“So far so good,” Anderson texted the Portland Tribune last week. “Some rough moments within good days. Surgery was a success.”

A big box of cards

Anderson says that “shock” and “surreal” and many other emotions greeted he and his wife upon revelation of the cancer. His “pessimistically hopeful” attitude turned to “optimism” and, post-surgery, Anderson says “happy is the word.”

Says Christy Anderson: “He’s doing great, and the doctor says he’s progressing well. He’s kept his humor, although I’m not sure the doctors and nurses get his humor.”

Mason, also the Trail Blazers’ public address announcer, says his buddy looked good, even after 10 hours of surgery. He took a photo of Anderson in his hospital garb on one visit last week; no, it wasn’t taken from behind. It was partly for comedic positivity, partly to remind Anderson.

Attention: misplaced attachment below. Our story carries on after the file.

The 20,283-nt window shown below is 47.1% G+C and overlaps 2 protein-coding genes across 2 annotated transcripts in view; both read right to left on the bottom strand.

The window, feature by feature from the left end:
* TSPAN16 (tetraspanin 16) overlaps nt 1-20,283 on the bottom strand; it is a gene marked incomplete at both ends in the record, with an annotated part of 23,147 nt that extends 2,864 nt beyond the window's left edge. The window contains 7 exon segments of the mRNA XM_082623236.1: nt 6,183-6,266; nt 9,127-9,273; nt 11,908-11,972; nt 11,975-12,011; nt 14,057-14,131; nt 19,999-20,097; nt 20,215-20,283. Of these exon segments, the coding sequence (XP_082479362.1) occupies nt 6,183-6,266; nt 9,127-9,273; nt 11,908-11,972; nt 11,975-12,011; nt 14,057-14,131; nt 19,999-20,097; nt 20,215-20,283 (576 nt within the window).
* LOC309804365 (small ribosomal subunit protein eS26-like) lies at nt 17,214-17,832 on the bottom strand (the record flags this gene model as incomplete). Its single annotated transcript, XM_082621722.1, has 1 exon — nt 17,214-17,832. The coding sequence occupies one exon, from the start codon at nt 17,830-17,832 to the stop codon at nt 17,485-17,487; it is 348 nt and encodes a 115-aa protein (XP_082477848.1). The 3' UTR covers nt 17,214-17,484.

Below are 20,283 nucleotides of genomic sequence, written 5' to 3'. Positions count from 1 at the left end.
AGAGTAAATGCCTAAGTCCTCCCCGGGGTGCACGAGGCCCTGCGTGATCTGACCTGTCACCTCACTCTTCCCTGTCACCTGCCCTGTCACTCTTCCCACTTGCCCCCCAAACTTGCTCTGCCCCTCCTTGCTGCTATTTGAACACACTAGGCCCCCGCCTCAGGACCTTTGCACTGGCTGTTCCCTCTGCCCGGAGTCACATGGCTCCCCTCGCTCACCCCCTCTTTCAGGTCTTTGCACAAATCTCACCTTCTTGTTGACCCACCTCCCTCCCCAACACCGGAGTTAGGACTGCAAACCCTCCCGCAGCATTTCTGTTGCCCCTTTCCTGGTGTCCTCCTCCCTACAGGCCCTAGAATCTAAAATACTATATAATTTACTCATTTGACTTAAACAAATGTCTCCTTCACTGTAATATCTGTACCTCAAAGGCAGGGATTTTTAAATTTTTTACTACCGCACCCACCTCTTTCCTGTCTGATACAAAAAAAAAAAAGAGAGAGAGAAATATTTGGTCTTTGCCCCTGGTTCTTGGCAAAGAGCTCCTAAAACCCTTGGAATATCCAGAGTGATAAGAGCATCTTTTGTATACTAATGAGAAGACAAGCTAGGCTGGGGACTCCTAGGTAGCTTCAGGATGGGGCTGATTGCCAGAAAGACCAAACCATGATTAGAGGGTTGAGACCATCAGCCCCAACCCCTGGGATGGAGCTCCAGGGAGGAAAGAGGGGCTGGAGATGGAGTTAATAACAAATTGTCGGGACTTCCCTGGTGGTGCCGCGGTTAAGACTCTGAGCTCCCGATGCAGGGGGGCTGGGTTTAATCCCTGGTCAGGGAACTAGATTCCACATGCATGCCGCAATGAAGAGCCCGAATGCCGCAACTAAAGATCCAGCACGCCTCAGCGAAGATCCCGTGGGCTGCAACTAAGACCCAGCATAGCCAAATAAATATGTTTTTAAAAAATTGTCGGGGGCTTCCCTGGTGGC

“He cussed me out for taking his picture,” Mason says. “The reason I took it — someday he’s going to feel good enough and look back on this, and he’s not going to remember much. I can show it to him, and he can keep it, look back on the very trying time in his life, and consider how he came out of it.”

Anderson may return in the short-term to his radio gig with Mason — it’s the beauty of radio that Anderson can sit in his pajamas at home and talk to his buddy. Same thing with their co-written column in the Thursday Portland Tribune.

Doctors told him recovery could take six to eight weeks, but returning to work might be seen as part of the recuperation process.

“I’m sure it’ll help him,” Christy Anderson says. “He’s not one to sit around, he’ll probably push it faster than he should.” If anything, Anderson has some work to do at home, she adds. “We got a big box of cards we need to go through. That, along with Facebook posts and email ... people have been very supportive.”

Pretty lucky